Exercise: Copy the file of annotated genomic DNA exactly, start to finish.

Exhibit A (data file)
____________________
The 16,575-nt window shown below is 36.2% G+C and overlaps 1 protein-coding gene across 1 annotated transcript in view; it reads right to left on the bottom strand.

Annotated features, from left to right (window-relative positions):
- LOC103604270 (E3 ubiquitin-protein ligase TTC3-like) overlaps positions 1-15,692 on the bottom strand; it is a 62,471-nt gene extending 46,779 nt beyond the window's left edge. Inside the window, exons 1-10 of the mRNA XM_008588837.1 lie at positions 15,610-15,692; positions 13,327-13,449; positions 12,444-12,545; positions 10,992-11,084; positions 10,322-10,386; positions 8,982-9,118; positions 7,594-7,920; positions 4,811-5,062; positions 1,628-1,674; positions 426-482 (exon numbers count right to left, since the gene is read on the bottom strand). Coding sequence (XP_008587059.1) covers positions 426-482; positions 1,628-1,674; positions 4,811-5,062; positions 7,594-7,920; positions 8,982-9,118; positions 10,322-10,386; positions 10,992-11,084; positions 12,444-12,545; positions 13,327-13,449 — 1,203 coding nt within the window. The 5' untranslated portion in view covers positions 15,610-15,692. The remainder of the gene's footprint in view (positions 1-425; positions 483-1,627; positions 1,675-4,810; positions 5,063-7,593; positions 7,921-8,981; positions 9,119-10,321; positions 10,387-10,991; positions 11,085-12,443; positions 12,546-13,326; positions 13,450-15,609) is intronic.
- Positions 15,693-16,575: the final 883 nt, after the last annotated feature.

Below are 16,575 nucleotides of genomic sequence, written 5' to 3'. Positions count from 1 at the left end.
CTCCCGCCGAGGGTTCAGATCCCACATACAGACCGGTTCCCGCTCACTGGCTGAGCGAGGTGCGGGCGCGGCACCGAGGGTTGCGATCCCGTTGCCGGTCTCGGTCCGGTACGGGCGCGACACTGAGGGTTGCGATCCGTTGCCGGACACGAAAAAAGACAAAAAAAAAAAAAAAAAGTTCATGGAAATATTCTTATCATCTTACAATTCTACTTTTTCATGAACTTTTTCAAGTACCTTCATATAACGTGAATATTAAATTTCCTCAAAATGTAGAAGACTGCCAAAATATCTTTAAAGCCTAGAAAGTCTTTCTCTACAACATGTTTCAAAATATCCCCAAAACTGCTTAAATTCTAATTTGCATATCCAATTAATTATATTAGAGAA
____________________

The 16,575-nt window shown below is 36.2% G+C and overlaps 1 protein-coding gene across 1 annotated transcript in view; it reads right to left on the bottom strand.

Annotated features, from left to right (window-relative positions):
- LOC103604270 (E3 ubiquitin-protein ligase TTC3-like) overlaps positions 1-15,692 on the bottom strand; it is a 62,471-nt gene extending 46,779 nt beyond the window's left edge. Inside the window, exons 1-10 of the mRNA XM_008588837.1 lie at positions 15,610-15,692; positions 13,327-13,449; positions 12,444-12,545; positions 10,992-11,084; positions 10,322-10,386; positions 8,982-9,118; positions 7,594-7,920; positions 4,811-5,062; positions 1,628-1,674; positions 426-482 (exon numbers count right to left, since the gene is read on the bottom strand). Coding sequence (XP_008587059.1) covers positions 426-482; positions 1,628-1,674; positions 4,811-5,062; positions 7,594-7,920; positions 8,982-9,118; positions 10,322-10,386; positions 10,992-11,084; positions 12,444-12,545; positions 13,327-13,449 — 1,203 coding nt within the window. The 5' untranslated portion in view covers positions 15,610-15,692. The remainder of the gene's footprint in view (positions 1-425; positions 483-1,627; positions 1,675-4,810; positions 5,063-7,593; positions 7,921-8,981; positions 9,119-10,321; positions 10,387-10,991; positions 11,085-12,443; positions 12,546-13,326; positions 13,450-15,609) is intronic.
- Positions 15,693-16,575: the final 883 nt, after the last annotated feature.

Below are 16,575 nucleotides of genomic sequence, written 5' to 3'. Positions count from 1 at the left end.
CTCCCGCCGAGGGTTCAGATCCCACATACAGACCGGTTCCCGCTCACTGGCTGAGCGAGGTGCGGGCGCGGCACCGAGGGTTGCGATCCCGTTGCCGGTCTCGGTCCGGTACGGGCGCGACACTGAGGGTTGCGATCCGTTGCCGGACACGAAAAAAGACAAAAAAAAAAAAAAAAAGTTCATGGAAATATTCTTATCATCTTACAATTCTACTTTTTCATGAACTTTTTCAAGTACCTTCATATAACGTGAATATTAAATTTCCTCAAAATGTAGAAGACTGCCAAAATATCTTTAAAGCCTAGAAAGTCTTTCTCTACAACATGTTTCAAAATATCCCCAAAACTGCTTAAATTCTAATTTGCATATCCAATTAATTATATTAGAGAA